DUBAI, UNITED ARAB EMIRATES, SEPT. 12 -- United Nations Secretary General Javier Perez de Cuellar held extensive discussions today with Iranian officials, apparently receiving Tehran's first detailed response to a Security Council call for an end to the long-running Persian Gulf war.

Tehran radio reported that Perez de Cuellar met for several hours with Foreign Minister Ali Akbar Velayati and then met Prime Minister Mir Hossein Mousavi. Few details of the talks were available, although Iranian accounts of the meeting suggested that Tehran adhered to its position that Iraq must be branded the aggressor in the war as part of any cease-fire.

Tehran radio said, "Any move by international bodies is serious to us only when it leads to justice being done," an apparent reference to persistent Iranian demands that Iraq formally be identified as having started the war.

Iran's news agency IRNA later said that Mousavi thanked Perez de Cuellar for his "positive stance on the need to identify the aggressor party in the conflict."

A U.N. spokesman in New York was quoted as describing the meetings as "cordial and very detailed."

The secretary general's mission has assumed increased significance in light of a surge in attacks on shipping in the Persian Gulf and the buildup in the region of western naval forces sent to protect American-, British- and French-flagged vessels. Warships, including mine sweepers, from other European nations also are on their way to the gulf.

Iraq and Iran accused each other of continuing artillery barrages, despite a tacit agreement to respect Perez de Cuellar's request for a break in hostilities during his mission.

Baghdad said Tehran had shelled eight cities and towns in Iraq during the past 48 hours, and had done some damage after the U.N. chief's arrival in the region. It said 36 persons had been killed and scores wounded in the bombardments.

But a spokesman in Tehran said the Iraqi report was "pure fabrication," IRNA reported. Iran had "halted" reprisal attacks Thursday, the spokesman said, out of respect for the U.N. secretary general's visit.

Iran said Iraqi shelling killed or wounded 13 Iranian civilians.

There were no reports from either side of attacks on shipping in the gulf.

Kuwaiti tankers reregistered under the U.S. and British flags sailed south through the gulf today, according to reports from Kuwait. The supertanker Turnbridge, escorted by the British warship Andromeda, reportedly was near the end of its voyage through gulf waters, while two reflagged U.S. vessels began their outward journey from Kuwait under Navy escort.

Almost a dozen vessels had been reported hit by Iraqi air strikes or Iranian naval attacks during the three weeks leading up to Perez de Cuellar's mission. It was one of the most intense periods of attacks against shipping in the seven years Iran and Iraq have been at war.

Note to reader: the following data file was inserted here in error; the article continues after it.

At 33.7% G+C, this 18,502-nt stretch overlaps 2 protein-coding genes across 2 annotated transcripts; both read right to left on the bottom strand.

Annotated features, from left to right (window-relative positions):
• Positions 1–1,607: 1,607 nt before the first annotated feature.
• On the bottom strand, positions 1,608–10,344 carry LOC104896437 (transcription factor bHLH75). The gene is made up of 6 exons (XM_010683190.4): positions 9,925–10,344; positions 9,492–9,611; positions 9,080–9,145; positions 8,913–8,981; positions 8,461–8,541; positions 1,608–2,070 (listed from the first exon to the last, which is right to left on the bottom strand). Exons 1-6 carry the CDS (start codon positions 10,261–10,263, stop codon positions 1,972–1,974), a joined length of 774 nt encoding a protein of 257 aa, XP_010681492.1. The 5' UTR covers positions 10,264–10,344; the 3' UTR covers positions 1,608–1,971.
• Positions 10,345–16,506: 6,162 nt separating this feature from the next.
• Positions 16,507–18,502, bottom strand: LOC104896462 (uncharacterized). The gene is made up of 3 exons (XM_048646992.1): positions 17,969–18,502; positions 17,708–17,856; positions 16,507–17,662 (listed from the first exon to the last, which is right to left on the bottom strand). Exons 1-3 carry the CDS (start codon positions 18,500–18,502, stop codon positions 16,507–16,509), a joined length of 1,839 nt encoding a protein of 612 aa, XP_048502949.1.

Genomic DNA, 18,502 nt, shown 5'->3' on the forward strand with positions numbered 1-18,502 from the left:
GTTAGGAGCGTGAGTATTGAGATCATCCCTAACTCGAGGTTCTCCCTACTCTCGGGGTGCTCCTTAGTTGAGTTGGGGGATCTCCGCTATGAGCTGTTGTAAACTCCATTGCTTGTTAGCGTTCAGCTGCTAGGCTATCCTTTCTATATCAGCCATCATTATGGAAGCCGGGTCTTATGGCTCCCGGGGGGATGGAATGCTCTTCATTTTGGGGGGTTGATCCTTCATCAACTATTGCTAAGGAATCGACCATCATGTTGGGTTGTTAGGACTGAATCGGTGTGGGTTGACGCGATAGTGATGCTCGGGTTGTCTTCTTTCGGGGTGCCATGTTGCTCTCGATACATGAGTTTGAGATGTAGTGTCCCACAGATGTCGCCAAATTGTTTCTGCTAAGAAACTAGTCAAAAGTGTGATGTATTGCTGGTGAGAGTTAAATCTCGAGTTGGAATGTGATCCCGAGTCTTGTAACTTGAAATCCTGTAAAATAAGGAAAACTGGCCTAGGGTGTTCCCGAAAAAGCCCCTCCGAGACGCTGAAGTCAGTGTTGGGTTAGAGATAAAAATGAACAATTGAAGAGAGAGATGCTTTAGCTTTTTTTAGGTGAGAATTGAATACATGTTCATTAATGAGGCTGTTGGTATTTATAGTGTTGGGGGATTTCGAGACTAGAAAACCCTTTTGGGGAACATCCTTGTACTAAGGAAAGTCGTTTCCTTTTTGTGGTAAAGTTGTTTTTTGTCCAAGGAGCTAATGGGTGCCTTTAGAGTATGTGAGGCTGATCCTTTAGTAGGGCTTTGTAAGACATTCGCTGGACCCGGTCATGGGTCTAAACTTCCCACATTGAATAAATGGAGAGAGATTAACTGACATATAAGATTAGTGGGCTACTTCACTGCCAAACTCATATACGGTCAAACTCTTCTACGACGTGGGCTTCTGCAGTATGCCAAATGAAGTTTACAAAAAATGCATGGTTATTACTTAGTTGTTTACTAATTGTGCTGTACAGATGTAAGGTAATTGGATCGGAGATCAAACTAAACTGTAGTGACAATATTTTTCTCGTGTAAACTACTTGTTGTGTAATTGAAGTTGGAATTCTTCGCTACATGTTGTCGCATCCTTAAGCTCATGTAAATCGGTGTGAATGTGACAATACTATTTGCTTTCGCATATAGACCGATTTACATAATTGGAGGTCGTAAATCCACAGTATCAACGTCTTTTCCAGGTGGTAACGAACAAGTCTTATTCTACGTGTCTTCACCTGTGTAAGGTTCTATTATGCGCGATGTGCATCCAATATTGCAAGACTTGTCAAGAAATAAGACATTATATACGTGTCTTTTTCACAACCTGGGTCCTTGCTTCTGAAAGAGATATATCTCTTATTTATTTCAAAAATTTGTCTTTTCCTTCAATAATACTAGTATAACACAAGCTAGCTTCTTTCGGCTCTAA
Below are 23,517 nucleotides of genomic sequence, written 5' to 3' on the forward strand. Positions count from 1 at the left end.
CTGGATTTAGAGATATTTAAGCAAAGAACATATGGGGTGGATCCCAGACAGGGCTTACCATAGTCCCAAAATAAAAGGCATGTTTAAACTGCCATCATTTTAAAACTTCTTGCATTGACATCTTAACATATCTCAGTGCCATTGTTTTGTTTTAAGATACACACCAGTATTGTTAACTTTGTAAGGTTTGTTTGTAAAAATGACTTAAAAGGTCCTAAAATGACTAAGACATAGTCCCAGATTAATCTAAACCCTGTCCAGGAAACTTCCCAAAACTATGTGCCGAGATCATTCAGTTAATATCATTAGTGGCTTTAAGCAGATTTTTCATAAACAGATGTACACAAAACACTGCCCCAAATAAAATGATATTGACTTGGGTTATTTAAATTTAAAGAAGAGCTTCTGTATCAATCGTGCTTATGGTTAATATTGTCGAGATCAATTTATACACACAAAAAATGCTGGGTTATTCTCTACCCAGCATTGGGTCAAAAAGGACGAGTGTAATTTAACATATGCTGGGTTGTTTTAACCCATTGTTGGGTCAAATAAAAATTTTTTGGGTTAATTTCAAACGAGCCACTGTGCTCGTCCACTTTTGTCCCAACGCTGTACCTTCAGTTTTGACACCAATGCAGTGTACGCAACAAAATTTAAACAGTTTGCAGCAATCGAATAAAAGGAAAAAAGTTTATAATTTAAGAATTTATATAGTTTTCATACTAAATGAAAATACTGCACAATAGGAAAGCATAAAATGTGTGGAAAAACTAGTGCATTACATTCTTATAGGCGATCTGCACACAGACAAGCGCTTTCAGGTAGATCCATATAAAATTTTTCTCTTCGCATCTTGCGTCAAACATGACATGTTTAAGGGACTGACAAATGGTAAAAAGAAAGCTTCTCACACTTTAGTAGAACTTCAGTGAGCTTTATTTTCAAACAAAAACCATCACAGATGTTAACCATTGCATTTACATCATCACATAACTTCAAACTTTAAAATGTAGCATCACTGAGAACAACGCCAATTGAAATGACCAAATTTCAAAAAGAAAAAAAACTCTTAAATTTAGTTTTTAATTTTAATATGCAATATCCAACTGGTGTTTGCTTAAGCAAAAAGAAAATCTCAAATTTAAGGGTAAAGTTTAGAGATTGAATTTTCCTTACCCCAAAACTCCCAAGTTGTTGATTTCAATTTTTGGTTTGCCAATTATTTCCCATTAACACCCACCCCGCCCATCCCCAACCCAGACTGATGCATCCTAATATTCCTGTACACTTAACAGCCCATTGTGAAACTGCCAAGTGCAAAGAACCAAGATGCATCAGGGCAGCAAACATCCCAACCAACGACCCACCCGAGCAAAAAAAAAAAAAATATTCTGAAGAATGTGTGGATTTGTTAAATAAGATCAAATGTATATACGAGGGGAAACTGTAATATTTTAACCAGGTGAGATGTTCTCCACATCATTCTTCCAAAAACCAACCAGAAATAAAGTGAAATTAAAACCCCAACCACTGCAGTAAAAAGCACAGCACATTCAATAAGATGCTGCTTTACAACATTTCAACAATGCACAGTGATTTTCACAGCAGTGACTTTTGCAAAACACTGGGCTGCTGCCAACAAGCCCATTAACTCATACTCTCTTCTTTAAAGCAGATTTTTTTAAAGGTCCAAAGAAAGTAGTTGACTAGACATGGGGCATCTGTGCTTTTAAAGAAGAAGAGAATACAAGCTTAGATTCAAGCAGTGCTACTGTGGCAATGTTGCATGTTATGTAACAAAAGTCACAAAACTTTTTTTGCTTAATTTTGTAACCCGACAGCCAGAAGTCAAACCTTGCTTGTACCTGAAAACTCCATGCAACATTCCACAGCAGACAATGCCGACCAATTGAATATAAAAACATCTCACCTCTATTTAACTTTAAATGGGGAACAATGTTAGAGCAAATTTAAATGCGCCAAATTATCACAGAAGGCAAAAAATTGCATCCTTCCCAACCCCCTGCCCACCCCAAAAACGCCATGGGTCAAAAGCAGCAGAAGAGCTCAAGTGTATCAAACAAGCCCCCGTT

It was primarily the so-called "tanker war" in the gulf that led to the United Nations Security Council resolution that has brought Perez de Cuellar to the gulf region. The resolution, passed in late July, calls on the two countries to observe a cease-fire, withdraw to internationally recognized boundaries and exchange prisoners.

Several dozen warships from the United States, Britain, France and the Soviet Union have assembled in the gulf in recent weeks, one of the largest gatherings of naval firepower since the end of World War II. {Egypt's official Middle East News Agency reported that three Soviet warships -- a mine sweeper, a submarine hunter and a support vessel -- sailed through the Suez Canal on their way to the gulf, news agencies said.}

Iraq has said it will accept the U.N. resolution if Iran also adheres to it fully. Tehran, for its part, has insisted that it is ready to discuss the measure, but only if the United Nations labels Iraq as the aggressor in the war.

Arab states have rallied behind the Iraqi position in recent weeks, calling on Iran to honor the cease-fire demand. Libya, a long-time ally of Tehran, joined the appeal after the Libyan foreign minister visited Iraq this week. Today, members of the Gulf Cooperation Council, meeting in Jeddah, Saudi Arabia, underscored the call for a cease-fire and condemned Iranian missile attacks against Kuwait this past week.

Members of the council are Saudi Arabia, Kuwait, Bahrain, Qatar, the United Arab Emirates and Oman.

Almost all Arab states except Syria have lined up against Iran on the cease-fire issue, and there is considerable pressure being placed on Damascus to follow suit. Syria now remains Iran's only major friend in the Arab world.

Perez de Cuellar is expected to meet Sunday with other top Iranian officials and then go to Baghdad Monday to begin talks with the Iraqi leadership. He is expected to return to New York toward the middle of next week to report to the Security Council on his mission.